Or the colonial era like divide and rule tactics devised time and again by regional powers to deter the horn of Africa nation from being fully functional considering its ambitions and capabilities once it will have fully stood on its feet, Somalia is indeed a victim. But nothing victimizes Somalia more than the complacency and lack of foresight on the part of our so called political elite
Now contrary to popular belief and much to the dismay of the majority of Somalis, it’s neither ignorance nor the identifying with one’s own tribe that is creating issues for Somalia. The former simply is a misplaced argument. Given the fact that our multiple presidents (you do know we have more than one president now right!) hold degrees ranging from law to finance to economics all the way to history, lack of knowledge is no issue.
And the latter, well let’s just say there is no way around it. Most of us are of the belief that tribe and Somalism can’t go hand in hand. Well, that couldn’t be further from the truth. Clan identification/affiliation, just as stated in the Quran, serves as a venue for not only getting to know each other but also for understanding one another. Think of it as mass, your brain most likely weighs about 500 grams while three bags of sugar weigh about 1500 grams. The fact that you’re more appreciative of your brain doesn’t necessarily mean that the concept of mass is of no use.
So wait, if ignorance and clan associations aren’t the problem, you wonder, then what is? And if so, what is the ticket out of this (our) mess? The major complication, in my own humble opinion, facing Somalia today is the lack of political input resulting from youth withdrawal and the solution, at least part of the solution is youth engagement. I fully acknowledge that this sounds too simplified but it is the only shot we have at this. After all, this class of elite currently in power has given us nothing, and I mean literally nothing but false hopes and broken promises. It is time we took upon ourselves to make sure that our children and the generations to come after them are neither labelled state less nor have to suffer the same fate of humility and crisis of identity as most of us currently are. This requires unity especially among Somali youth.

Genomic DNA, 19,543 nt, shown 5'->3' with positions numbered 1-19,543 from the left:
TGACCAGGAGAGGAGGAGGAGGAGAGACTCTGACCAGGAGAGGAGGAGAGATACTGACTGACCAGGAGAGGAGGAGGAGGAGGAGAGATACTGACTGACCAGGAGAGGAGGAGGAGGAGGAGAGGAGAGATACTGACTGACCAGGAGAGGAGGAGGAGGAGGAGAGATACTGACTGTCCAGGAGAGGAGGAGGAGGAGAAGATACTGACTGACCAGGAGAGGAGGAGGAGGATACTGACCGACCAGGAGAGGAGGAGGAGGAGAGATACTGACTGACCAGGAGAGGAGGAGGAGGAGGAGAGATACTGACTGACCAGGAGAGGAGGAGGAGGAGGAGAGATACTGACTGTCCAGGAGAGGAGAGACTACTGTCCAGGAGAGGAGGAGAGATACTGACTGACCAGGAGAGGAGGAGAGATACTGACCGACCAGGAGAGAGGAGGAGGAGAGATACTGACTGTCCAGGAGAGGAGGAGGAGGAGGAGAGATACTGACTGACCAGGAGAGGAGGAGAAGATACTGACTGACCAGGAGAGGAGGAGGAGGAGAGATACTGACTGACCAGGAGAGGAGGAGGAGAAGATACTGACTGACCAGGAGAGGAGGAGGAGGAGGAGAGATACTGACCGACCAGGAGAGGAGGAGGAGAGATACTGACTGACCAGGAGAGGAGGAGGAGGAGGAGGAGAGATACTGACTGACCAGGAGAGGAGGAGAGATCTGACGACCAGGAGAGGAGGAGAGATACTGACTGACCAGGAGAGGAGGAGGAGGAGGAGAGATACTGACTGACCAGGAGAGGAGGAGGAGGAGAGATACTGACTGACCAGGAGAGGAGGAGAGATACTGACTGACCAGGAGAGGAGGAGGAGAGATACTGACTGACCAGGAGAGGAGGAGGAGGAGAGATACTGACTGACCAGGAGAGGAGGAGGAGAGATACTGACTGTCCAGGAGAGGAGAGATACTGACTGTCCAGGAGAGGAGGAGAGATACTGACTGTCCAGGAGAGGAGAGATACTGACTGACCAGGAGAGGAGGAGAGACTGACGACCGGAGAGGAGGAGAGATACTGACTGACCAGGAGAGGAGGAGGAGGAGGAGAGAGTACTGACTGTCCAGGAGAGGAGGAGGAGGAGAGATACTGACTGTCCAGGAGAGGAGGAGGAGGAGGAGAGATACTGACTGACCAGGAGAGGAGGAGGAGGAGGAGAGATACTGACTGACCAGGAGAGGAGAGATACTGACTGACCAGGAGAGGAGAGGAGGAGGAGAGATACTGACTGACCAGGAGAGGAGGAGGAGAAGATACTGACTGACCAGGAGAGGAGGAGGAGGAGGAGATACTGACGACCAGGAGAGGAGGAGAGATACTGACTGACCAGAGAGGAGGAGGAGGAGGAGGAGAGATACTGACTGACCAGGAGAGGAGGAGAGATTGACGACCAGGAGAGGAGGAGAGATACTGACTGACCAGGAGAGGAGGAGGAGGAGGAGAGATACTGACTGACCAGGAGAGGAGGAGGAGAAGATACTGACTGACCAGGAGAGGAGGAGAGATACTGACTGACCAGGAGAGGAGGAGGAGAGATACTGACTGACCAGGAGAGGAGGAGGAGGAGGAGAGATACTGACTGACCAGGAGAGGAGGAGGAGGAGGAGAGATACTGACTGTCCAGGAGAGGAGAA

I have been delighted to have come across, for the past couple of years, a wide array of initiatives spearheaded by young Somali adults and it has been more than fulfilling. While such efforts to effect positive change on a grassroots level are indeed of paramount importance, the lack of coordination in their game plan seems alarming and to a certain extent, I am afraid, destructive. One might plead unity of vision but difference in design. I respond unity in purpose and coherence in approach is what the youth needs today if we’re ever going to make tangible positive change.
That is why I call on all members of the many Somali youth groups and any youth out there aspiring to help change Somalia for the better to establish a united platform where we can build a concerted youth effort to address, collectively, issues of existential nature to our nation that have for so long been left to the mercy of an elite group of profiteers. As the future inheritors of this country, we must stand reminded that we are not only in war with external forces but also in confrontation with our own incompetent leadership.
Let’s do this.